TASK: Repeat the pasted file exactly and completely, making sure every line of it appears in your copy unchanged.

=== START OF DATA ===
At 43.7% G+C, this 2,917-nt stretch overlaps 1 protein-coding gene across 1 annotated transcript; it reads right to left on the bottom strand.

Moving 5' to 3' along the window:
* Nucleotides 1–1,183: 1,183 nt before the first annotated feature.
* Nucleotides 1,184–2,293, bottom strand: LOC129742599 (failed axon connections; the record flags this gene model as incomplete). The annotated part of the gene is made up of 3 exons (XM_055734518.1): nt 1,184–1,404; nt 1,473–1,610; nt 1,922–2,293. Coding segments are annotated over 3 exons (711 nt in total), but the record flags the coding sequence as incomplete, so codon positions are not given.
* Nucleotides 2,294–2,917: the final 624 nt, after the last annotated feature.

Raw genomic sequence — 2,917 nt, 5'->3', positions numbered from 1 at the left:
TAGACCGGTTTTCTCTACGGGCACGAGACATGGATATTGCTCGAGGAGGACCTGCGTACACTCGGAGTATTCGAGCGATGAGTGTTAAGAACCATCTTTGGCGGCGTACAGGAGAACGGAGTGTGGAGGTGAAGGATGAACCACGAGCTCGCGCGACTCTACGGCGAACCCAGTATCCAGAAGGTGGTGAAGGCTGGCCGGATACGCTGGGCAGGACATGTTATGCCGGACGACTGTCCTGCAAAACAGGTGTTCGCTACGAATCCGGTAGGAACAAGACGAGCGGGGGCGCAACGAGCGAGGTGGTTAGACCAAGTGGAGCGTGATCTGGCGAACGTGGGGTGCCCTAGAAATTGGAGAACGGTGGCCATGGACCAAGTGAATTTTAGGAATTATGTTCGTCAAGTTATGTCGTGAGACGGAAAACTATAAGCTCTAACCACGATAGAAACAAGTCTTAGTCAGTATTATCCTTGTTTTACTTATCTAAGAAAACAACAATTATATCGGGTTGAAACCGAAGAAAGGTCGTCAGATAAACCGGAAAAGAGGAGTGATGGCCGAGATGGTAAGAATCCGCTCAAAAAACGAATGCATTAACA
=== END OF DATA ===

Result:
At 43.7% G+C, this 2,917-nt stretch overlaps 1 protein-coding gene across 1 annotated transcript; it reads right to left on the bottom strand.

Moving 5' to 3' along the window:
* Nucleotides 1–1,183: 1,183 nt before the first annotated feature.
* Nucleotides 1,184–2,293, bottom strand: LOC129742599 (failed axon connections; the record flags this gene model as incomplete). The annotated part of the gene is made up of 3 exons (XM_055734518.1): nt 1,184–1,404; nt 1,473–1,610; nt 1,922–2,293. Coding segments are annotated over 3 exons (711 nt in total), but the record flags the coding sequence as incomplete, so codon positions are not given.
* Nucleotides 2,294–2,917: the final 624 nt, after the last annotated feature.

Raw genomic sequence — 2,917 nt, 5'->3', positions numbered from 1 at the left:
TAGACCGGTTTTCTCTACGGGCACGAGACATGGATATTGCTCGAGGAGGACCTGCGTACACTCGGAGTATTCGAGCGATGAGTGTTAAGAACCATCTTTGGCGGCGTACAGGAGAACGGAGTGTGGAGGTGAAGGATGAACCACGAGCTCGCGCGACTCTACGGCGAACCCAGTATCCAGAAGGTGGTGAAGGCTGGCCGGATACGCTGGGCAGGACATGTTATGCCGGACGACTGTCCTGCAAAACAGGTGTTCGCTACGAATCCGGTAGGAACAAGACGAGCGGGGGCGCAACGAGCGAGGTGGTTAGACCAAGTGGAGCGTGATCTGGCGAACGTGGGGTGCCCTAGAAATTGGAGAACGGTGGCCATGGACCAAGTGAATTTTAGGAATTATGTTCGTCAAGTTATGTCGTGAGACGGAAAACTATAAGCTCTAACCACGATAGAAACAAGTCTTAGTCAGTATTATCCTTGTTTTACTTATCTAAGAAAACAACAATTATATCGGGTTGAAACCGAAGAAAGGTCGTCAGATAAACCGGAAAAGAGGAGTGATGGCCGAGATGGTAAGAATCCGCTCAAAAAACGAATGCATTAACA